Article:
Shooting modes are geared for point-and-shoot use. The most control you get over settings is in Program mode, letting you select things like white balance, ISO, and metering. It's also the only mode with access to the camera's My Color options like Vivid and Sepia, as well as a Custom option with adjustments for contrast, sharpness, and saturation. On the other hand, you have the new Live View Control mode, which enables you to adjust brightness, color, and tone with onscreen sliders and see what the photo will look like as you make the changes.
If you just want to point and shoot, there's Canon's Smart Auto, which determines the appropriate settings based on the scene you're shooting. An Easy mode works similarly, but heavily limits settings. There's a new Discreet mode, too, that shuts off all sound and and lights so you can shoot without accidentally disturbing the subject or those around you.
The Scene mode has all the usual suspects: Portrait, Landscape, Kids & Pets, Low Light, Beach, Foliage, Snow, Fireworks, and Long Shutter (exposure settings from 1 to 15 seconds). Oddly, there's no panorama option, which is a pretty popular option these days. Canon does include its Smart Shutter option in the Scene mode, though, providing a smile-activated shutter release and Wink and Face Detection self-timers. Wink allows you to set off the shutter simply by winking at the camera and with the Face Detection option the camera will wait until it detects a new face in front of the camera before it fires off a shot. Both work well.
Canon's Creative Filters are now all located under a spot on the mode dial, where you can select Toy Camera Effect, Monochrome, Super Vivid, Poster Effect, Fish-eye Effect, and Miniature Effect. While some may find these to be a bit goofy, they can be a lot of fun to play with, if only to add some interest to what would otherwise be a boring shot. I particularly liked the results from the Toy Camera Effect, which has Standard, Warm, and Cool settings.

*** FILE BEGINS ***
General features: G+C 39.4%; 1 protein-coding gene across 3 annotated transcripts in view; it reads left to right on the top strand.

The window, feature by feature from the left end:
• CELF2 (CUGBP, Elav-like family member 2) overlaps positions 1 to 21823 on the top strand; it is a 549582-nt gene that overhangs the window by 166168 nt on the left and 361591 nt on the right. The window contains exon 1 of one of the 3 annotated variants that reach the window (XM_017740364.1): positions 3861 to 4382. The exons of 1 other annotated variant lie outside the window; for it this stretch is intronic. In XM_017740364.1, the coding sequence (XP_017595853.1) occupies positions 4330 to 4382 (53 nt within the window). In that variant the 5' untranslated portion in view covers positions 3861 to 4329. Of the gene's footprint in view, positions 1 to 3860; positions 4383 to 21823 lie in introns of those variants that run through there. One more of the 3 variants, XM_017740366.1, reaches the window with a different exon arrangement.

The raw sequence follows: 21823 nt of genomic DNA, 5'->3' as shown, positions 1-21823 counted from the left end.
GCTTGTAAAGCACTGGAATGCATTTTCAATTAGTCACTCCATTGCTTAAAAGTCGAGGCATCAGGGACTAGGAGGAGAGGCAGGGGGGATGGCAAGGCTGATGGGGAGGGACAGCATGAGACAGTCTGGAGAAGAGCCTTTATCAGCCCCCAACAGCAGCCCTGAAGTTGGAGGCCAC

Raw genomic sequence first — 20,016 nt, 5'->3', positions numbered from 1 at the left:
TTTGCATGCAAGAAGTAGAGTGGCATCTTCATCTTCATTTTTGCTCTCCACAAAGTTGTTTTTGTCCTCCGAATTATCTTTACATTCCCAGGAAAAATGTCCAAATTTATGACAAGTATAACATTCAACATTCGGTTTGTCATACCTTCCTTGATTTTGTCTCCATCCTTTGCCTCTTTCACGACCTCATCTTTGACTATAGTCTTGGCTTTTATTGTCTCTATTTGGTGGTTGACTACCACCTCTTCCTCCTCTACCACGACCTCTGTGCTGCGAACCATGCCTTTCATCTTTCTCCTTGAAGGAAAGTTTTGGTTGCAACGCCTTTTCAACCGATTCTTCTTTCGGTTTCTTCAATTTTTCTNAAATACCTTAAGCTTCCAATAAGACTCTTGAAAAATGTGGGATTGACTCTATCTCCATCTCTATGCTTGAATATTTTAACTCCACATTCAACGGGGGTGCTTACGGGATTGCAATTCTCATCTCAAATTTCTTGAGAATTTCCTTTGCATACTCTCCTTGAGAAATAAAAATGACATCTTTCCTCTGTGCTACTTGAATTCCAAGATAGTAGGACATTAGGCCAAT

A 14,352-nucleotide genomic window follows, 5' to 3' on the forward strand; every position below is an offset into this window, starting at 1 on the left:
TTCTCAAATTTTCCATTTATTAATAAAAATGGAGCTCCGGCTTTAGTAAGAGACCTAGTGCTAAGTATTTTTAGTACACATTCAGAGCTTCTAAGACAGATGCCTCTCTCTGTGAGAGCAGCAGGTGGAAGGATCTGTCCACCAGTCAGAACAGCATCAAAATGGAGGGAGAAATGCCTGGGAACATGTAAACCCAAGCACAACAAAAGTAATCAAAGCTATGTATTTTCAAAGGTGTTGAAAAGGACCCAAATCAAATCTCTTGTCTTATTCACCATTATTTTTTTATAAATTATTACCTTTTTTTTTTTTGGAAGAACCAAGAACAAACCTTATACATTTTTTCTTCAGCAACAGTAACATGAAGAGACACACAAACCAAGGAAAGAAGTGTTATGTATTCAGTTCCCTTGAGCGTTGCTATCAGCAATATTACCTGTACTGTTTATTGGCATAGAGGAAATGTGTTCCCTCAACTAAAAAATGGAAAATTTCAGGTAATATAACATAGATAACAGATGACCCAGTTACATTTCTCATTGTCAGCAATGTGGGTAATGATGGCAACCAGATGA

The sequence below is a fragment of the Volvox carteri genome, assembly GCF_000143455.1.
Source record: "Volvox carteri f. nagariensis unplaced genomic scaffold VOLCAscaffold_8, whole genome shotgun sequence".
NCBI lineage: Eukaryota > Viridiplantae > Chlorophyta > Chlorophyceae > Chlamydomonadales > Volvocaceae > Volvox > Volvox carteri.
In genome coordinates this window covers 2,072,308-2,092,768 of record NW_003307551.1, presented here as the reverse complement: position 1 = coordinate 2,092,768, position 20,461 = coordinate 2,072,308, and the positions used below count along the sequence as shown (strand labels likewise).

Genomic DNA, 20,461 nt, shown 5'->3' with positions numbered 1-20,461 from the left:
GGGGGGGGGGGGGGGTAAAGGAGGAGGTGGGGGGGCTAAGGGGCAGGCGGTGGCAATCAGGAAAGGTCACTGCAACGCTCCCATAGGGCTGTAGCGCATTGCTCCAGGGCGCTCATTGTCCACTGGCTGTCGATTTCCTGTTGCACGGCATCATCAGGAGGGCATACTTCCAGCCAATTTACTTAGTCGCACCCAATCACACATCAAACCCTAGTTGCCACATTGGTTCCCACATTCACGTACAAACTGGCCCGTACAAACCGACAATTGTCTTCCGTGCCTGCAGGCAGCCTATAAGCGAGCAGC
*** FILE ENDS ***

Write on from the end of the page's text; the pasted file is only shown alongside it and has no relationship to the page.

If you like to shoot close-ups, the A3300 IS can focus as close as 1.8 inches from a subject. Plus, the f2.8 aperture is larger than what many competing cameras have and does let you create a shallow depth of field. The 16-megapixel resolution allows you to inspect fine details, but they're still a little soft and could use some sharpening with photo-editing software.
Shooting performance is for the most part good for its class, with the exception of shot-to-shot times. From off to first shot is a reasonably quick 1.5 seconds. The wait between subsequent shots averaged 3.6 seconds for us; using the flash bumped it up to nearly 5 seconds. Shutter lag--the time from pressing the shutter release to capturing a photo--is 0.4 second in bright lighting and 0.8 second in low-light conditions. The continuous shooting speed is pretty slow, too, at 0.5 frames per second with focus and exposure set with the first shot. If you're trying to capture active children and pets or sports, it'll be tricky with this camera.
Canon has greatly improved the fit and finish of the A-series cameras for 2011. Last year's top model, the A3100 IS, felt cheap, but that's not the case with the A3300 IS. It feels solidly built and looks good. The 3-inch LCD, despite being a typical 230K-dot resolution, is bright and sharp with good color. The controls and menus are straightforward, too. The only difficulty I had is with how flat the buttons are; the Func. Set button at the center of the control pad was particularly difficult for my large fingers to press accurately. But otherwise the design is fine.
On the right side is a Mini-USB port for connecting to a computer or TV. The battery and SD memory card compartment is in the bottom of the camera behind a sliding door. It doesn't lock and slides open a bit too easily if you're going to be keeping this in a bag unprotected. Battery life is average; you get about 200 shots per charge, less depending on your settings and use of the zoom lens and movie capture.
Cameras like the PowerShot A3300 IS are the ones being displaced by camera phones and smartphones. That's a shame because the photos (and video for that matter) from these cameras are so much better than photos from those devices. The addition of the Live View Control and Creative Filters modes means you can do some cool things to your images with little or no effort. And even though the PowerShot A3300 IS is fairly slow for its class, it's still faster than most phones.
(Smaller bars indicate better performance)
|Time to first shot||Typical shot-to-shot time (flash)||Typical shot-to-shot time||Shutter lag (dim)||Shutter lag (typical)|
(Longer bars indicate better performance)
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